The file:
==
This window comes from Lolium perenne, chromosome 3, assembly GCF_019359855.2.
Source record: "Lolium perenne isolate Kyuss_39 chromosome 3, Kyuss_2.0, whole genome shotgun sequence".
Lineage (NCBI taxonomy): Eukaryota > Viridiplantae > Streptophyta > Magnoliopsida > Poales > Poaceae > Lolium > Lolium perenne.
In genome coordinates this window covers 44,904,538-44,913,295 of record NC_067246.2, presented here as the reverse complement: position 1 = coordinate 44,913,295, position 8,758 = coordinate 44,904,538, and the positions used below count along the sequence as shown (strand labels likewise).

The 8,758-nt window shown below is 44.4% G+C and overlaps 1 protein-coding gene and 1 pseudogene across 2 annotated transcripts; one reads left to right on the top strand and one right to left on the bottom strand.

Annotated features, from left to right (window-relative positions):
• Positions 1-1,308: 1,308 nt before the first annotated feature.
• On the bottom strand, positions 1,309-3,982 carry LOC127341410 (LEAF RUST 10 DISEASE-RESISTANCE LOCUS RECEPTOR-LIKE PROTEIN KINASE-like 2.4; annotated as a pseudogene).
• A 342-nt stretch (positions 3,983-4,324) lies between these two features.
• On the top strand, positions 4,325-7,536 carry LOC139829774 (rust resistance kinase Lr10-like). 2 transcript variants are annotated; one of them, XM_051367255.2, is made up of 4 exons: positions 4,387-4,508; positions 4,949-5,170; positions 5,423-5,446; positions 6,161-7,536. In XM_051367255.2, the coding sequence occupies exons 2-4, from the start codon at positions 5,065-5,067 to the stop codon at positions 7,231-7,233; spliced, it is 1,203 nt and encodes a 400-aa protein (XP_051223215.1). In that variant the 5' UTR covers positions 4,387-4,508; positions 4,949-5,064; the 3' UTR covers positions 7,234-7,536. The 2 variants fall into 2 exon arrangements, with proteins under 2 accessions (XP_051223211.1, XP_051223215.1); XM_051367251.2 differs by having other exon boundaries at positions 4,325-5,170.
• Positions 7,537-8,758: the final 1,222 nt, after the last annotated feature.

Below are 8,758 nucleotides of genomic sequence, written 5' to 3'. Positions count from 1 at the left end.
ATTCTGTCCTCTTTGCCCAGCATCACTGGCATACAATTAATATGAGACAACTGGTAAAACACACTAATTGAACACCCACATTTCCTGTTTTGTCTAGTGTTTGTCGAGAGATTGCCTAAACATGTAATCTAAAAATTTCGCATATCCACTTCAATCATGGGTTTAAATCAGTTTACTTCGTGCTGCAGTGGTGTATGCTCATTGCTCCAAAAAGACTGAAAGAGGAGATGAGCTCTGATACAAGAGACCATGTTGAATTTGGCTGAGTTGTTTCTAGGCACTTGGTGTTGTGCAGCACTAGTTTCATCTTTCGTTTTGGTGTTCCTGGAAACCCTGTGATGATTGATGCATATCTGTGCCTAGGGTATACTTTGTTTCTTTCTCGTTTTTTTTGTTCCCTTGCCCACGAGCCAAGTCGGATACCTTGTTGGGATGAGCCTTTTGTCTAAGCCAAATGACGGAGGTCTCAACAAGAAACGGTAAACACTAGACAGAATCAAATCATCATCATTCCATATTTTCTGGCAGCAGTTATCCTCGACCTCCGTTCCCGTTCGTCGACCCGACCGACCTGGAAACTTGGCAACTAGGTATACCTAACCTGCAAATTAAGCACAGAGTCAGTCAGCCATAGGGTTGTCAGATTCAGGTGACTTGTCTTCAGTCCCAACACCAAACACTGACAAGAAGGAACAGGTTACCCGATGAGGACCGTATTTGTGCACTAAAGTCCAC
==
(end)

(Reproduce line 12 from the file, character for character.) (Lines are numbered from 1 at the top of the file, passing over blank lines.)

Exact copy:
Below are 8,758 nucleotides of genomic sequence, written 5' to 3'. Positions count from 1 at the left end.